How cocktails to go works in North Carolina

A Greyhound cocktail at Sidebar in Cary, recently consumed on-site.

It’s been a tough nine months for bars. The initial stay-at-home order in March closed the doors to bars and private clubs. Bars with patios or that could manage makeshift outdoor seating could re-open outdoors only at reduced capacity in early October.

Now, bars and restaurants can offer mixed drinks to go, as of 5 p.m. Monday.

It’s an effort to support local bars and restaurants who could use a “financial boost,” the governor said in a press release.

The executive order went into effect the same day it was announced, so many bars and restaurants haven’t announced their plans for cocktails to go.

It’s not a new idea, several states already allow cocktails to go. The North Carolina Restaurant & Lodging Association said it was a battle “fought long and hard” for small business relief.

Here’s what you should know about ordering a mixed drink to go or for delivery:

🍸 What it doesn’t change: Open container rules still apply; you can’t drink and drive or bring your cocktail anywhere you couldn’t before. There are rules about the sealed containers that businesses must follow.

🍸 Have your proof of age and identification on hand: You’ll have to show you’re 21 or older during the hand off of your drink, whether that’s a carry-out cocktail or a delivery.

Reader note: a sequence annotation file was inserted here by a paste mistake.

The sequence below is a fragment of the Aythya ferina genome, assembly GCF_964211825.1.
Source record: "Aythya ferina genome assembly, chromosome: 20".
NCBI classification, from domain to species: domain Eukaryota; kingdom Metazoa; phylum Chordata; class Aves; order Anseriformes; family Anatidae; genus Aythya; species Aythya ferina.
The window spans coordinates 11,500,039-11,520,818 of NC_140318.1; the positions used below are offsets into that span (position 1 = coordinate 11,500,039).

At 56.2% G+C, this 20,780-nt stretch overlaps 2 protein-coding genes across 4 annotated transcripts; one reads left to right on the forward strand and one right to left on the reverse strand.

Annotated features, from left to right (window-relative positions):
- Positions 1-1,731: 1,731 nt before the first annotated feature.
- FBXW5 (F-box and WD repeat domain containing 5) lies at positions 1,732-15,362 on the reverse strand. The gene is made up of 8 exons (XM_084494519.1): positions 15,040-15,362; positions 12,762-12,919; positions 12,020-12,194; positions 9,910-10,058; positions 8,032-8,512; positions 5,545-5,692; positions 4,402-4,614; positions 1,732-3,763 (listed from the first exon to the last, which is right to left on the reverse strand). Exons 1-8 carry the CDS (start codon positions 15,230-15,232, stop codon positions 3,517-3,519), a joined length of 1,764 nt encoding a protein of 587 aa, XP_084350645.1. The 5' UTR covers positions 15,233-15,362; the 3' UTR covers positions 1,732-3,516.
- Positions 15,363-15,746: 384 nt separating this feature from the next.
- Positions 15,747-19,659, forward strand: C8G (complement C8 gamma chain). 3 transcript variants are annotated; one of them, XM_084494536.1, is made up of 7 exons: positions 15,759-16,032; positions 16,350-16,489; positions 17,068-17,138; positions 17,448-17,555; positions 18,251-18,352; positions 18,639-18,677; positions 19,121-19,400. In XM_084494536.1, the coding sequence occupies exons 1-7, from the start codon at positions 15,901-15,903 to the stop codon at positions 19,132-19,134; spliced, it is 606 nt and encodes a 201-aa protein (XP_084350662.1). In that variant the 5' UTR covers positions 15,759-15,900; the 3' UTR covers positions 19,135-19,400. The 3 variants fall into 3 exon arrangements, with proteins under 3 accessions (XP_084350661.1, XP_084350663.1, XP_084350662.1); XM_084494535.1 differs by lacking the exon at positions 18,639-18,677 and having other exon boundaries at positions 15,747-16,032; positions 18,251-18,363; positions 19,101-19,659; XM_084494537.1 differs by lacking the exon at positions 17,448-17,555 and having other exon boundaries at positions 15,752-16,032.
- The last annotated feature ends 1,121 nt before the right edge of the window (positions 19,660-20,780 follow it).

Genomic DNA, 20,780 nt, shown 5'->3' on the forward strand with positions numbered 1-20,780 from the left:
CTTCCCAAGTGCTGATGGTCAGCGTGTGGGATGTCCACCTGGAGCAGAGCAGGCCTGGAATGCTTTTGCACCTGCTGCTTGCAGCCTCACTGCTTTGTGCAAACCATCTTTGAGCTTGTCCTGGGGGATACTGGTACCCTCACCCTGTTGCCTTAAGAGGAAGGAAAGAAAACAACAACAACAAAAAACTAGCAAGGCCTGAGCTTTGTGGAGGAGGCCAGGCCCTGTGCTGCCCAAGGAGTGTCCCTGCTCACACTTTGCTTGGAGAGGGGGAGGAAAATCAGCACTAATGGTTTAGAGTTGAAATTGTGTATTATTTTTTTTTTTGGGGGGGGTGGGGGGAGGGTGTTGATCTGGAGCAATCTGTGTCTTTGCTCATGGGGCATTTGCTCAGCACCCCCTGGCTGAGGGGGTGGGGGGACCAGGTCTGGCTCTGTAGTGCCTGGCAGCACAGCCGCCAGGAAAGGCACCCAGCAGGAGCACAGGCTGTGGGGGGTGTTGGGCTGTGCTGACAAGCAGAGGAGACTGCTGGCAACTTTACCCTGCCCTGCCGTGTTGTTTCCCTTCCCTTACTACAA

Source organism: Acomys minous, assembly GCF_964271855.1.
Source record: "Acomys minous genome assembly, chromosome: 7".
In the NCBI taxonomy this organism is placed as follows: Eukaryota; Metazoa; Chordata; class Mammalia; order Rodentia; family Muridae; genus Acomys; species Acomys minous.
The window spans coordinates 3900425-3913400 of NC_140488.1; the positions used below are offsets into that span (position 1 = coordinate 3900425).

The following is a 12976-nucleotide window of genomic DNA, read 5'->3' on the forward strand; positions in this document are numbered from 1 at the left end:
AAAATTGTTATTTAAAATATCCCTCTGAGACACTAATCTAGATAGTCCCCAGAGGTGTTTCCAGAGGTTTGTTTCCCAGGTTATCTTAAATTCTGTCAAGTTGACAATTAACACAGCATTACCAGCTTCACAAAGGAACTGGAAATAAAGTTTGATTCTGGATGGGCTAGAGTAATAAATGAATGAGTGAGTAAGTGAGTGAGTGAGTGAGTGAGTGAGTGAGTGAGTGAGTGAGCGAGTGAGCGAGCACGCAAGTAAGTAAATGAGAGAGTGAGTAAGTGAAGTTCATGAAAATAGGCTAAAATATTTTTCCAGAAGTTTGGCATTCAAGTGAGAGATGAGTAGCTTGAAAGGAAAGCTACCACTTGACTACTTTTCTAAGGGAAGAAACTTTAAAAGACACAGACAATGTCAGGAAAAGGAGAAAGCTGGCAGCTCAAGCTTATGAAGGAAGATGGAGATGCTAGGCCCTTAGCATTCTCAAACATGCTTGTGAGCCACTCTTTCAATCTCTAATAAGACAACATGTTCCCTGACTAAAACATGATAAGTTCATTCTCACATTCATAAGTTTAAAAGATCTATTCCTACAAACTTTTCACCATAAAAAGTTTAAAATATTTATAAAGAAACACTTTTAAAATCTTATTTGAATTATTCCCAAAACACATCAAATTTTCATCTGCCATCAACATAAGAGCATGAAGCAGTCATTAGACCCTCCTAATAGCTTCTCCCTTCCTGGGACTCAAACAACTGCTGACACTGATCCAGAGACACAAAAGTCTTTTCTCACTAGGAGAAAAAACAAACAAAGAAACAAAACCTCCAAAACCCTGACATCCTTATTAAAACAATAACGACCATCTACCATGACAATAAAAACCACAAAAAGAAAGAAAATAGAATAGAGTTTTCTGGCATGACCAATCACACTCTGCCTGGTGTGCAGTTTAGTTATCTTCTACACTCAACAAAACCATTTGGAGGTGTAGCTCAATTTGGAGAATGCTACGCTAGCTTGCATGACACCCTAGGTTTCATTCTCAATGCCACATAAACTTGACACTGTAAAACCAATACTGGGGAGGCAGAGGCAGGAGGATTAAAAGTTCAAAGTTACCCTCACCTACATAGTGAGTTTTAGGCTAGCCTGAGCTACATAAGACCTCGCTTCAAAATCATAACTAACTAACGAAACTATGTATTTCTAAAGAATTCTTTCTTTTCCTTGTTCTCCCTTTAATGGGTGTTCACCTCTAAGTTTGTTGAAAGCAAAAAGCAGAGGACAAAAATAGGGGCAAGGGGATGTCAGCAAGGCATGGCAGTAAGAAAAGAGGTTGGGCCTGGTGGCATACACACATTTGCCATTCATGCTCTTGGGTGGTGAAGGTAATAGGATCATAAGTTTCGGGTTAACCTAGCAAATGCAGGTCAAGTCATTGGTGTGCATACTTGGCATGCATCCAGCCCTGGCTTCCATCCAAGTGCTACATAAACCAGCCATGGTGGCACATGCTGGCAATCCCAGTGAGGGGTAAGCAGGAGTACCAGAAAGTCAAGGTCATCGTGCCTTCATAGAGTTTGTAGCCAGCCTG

The person who purchased the drink must be the person who receives it.

According to the FAQ, “in the event of delivery of multiple alcoholic beverages to one location, the deliverer must verify the identification of each individual and only that individual may take actual possession.”

🍸 If you bought it, you have to be there to receive it. For example, your partner can’t pick up your carryout cocktail for you.

🍸 You can only purchase one, and if you appear intoxicated, the seller or delivery person can refuse to hand it over.

🍸 Carry-out or delivery mixed drinks are available until 2 a.m., and you can leave your home to pick one up. On-premise consumption sales still must end by 9 p.m., according to the current curfew.

Read more in the state’s FAQ or executive order.

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Author: raleighconvergence

Sarah Day Owen Wiskirchen is the editor of Raleigh Convergence.

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